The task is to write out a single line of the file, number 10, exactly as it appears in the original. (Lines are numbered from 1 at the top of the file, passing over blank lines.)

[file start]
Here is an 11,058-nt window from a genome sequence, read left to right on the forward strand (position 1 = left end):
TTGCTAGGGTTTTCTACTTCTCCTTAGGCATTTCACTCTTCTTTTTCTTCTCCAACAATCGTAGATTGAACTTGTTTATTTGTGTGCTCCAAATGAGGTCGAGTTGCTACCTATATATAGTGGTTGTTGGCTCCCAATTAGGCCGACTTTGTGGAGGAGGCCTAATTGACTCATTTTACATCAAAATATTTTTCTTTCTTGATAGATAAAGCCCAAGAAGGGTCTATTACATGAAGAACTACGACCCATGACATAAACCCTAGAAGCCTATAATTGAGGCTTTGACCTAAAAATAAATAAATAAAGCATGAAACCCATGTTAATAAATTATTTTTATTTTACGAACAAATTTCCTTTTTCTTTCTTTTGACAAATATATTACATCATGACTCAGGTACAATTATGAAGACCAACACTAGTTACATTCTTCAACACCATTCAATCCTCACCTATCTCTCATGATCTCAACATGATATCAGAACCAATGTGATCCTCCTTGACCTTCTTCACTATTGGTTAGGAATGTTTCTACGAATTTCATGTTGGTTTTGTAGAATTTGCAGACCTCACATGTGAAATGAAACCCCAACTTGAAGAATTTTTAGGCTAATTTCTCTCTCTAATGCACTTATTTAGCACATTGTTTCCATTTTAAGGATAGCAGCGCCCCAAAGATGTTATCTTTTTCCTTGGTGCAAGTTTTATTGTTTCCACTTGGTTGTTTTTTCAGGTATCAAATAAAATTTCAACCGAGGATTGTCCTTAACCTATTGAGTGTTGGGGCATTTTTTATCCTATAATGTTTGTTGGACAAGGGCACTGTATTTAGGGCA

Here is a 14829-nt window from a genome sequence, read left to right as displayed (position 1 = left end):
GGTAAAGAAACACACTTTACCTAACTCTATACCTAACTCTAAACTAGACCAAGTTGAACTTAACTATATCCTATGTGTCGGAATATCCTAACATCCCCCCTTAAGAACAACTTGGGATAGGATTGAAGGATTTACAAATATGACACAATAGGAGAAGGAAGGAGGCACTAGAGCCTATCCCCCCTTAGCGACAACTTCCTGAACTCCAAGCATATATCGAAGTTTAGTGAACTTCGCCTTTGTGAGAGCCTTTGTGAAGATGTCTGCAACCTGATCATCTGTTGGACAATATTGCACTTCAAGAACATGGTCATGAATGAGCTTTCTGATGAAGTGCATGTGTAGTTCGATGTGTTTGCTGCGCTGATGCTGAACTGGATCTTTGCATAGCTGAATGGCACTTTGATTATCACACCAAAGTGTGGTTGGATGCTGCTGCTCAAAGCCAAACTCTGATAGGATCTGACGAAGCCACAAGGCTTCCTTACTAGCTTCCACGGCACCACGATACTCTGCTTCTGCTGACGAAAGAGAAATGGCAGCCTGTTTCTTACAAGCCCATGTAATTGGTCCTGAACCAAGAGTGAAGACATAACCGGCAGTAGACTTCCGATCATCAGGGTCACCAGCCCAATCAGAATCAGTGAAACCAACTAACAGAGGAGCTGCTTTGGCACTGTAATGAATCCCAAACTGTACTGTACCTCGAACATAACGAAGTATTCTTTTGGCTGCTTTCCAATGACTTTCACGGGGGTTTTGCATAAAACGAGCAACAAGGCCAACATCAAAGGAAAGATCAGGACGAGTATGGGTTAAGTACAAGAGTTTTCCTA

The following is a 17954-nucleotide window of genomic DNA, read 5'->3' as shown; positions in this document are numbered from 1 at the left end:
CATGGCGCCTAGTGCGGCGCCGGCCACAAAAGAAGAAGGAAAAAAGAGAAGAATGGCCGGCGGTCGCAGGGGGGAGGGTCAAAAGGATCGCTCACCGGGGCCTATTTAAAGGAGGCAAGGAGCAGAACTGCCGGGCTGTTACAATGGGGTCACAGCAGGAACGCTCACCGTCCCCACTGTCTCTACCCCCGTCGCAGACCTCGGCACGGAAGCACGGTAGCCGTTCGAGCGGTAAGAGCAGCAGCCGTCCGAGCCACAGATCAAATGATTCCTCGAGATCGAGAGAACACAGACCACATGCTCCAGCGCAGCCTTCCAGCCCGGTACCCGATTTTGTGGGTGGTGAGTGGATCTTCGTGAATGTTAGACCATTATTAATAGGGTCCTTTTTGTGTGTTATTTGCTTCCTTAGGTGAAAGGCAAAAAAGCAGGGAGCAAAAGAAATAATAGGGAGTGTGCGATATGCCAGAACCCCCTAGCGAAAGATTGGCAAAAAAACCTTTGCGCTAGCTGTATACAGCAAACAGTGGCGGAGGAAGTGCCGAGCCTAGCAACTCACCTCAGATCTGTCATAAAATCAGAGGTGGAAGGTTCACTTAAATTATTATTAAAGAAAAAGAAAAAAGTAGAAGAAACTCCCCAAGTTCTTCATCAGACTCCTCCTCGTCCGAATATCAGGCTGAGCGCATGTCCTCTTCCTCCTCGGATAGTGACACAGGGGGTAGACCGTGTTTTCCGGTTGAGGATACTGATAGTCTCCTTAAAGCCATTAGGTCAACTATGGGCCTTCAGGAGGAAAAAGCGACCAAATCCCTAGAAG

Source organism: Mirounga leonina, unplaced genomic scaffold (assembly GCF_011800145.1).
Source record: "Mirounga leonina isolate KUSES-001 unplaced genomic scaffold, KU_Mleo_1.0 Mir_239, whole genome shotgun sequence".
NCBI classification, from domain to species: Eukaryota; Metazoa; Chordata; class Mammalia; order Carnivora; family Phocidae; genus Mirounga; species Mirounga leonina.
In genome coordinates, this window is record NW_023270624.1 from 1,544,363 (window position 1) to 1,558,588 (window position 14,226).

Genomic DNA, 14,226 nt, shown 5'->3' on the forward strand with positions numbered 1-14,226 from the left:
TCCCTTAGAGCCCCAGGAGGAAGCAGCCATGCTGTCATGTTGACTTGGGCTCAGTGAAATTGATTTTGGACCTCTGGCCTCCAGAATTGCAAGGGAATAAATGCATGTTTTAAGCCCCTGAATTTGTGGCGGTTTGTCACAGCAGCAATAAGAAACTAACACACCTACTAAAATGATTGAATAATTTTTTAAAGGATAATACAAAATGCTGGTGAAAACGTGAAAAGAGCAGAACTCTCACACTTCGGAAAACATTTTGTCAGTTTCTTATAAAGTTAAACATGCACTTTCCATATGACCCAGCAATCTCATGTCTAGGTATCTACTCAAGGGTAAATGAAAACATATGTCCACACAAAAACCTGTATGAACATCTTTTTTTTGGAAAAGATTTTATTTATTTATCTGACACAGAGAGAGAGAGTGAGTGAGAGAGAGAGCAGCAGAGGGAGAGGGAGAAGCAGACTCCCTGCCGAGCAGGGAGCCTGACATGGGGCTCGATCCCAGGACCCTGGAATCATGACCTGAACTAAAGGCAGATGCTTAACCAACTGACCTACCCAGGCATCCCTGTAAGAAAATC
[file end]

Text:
In genome coordinates, this window is record NW_023270624.1 from 1,544,363 (window position 1) to 1,558,588 (window position 14,226).